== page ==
TOKYO — The approval rating for Japanese Prime Minister Fumio Kishida’s Cabinet rose to 61.5 percent, the highest since he took office in October last year, reflecting public satisfaction with the government starting to ease COVID-19 restrictions, a Kyodo News survey showed Sunday.
In the two-day telephone survey that ran from Saturday with over 1,000 respondents across the country, the rating was up from 58.7 percent about a month ago. The latest disapproval rating stood at 21.8 percent, down from 23.1 percent.
The results showed that 53.9 percent of those polled back the government’s recent decision to change its policy on masks, now saying that wearing them outdoors is not always necessary, provided people are not conversing.
As the infection situation in Japan has stabilized and more people have been vaccinated against the coronavirus, the government said Friday it will also double the cap on overseas arrivals to 20,000 people per day starting next month and ease COVID-19 testing rules for travelers.
The survey showed that 65.5 percent of them favor the relaxation of border controls, while the results suggest that more people are hoping the government will focus more on measures to help the economy recover than prevent the spread of the virus.
A total of 53.7 percent believe it should prioritize economic activity over precautions against COVID-19, while 44.6 percent favor the opposite.
Japan’s consumer inflation in April jumped 2.1 percent from a year earlier, official data showed Friday, as higher commodity prices and a weak yen helped lift the key price indicator to a seven-year high and above the bank’s 2 percent target for the first time since 2015.
Turning to global affairs, the Kyodo survey showed that 71.2 percent support the government’s response to Russia’s invasion of Ukraine.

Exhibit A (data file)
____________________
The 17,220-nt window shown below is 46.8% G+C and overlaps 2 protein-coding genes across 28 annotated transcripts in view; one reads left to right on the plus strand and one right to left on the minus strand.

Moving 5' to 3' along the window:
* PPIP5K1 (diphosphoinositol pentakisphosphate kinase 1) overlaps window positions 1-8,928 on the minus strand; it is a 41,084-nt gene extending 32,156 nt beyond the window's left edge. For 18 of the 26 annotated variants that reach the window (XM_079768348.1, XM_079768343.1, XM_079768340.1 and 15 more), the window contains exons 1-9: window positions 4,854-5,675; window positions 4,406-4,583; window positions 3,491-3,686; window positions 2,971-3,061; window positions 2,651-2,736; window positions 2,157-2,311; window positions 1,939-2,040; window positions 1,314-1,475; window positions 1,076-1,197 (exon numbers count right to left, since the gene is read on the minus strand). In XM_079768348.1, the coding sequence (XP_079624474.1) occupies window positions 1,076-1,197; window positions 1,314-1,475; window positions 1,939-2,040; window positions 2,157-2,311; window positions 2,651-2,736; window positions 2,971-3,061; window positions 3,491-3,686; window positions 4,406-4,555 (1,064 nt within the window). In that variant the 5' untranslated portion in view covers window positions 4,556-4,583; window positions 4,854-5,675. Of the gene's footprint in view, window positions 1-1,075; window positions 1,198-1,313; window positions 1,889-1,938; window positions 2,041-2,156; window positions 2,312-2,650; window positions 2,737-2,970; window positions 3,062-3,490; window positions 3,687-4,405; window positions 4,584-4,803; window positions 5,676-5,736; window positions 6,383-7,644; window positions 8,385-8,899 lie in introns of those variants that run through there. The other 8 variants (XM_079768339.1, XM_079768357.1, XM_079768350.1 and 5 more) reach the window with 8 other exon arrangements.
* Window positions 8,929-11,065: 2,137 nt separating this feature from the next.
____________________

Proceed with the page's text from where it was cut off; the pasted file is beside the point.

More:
Cooperating closely with the United States and European countries, Japan has rolled out a flurry of sanctions against Russia, including freezing the assets of President Vladimir Putin and a number of high-ranking officials while providing assistance to Ukrainians and accepting evacuees from the war-torn country.
As some Japanese lawmakers assert that the consequences of the invasion go beyond Europe and the security environment surrounding Japan is becoming more severe, 43.1 percent of those polled backed the idea of the government increasing its defense budget “to some extent.”
Last month, the ruling Liberal Democratic Party asked Kishida to consider doubling the annual budget to an amount on par with 2 percent or more of its gross domestic product.
Japan, known for its pacifist Constitution, has long capped its defense budget at around 1 percent of GDP. The survey found that 35.8 percent believe the ceiling should remain intact, with 11.7 percent calling for a drastic budgetary increase.
The monthly survey reached 491 randomly selected households with eligible voters and 1,968 mobile phone numbers. It yielded responses from 425 and 623 people, respectively.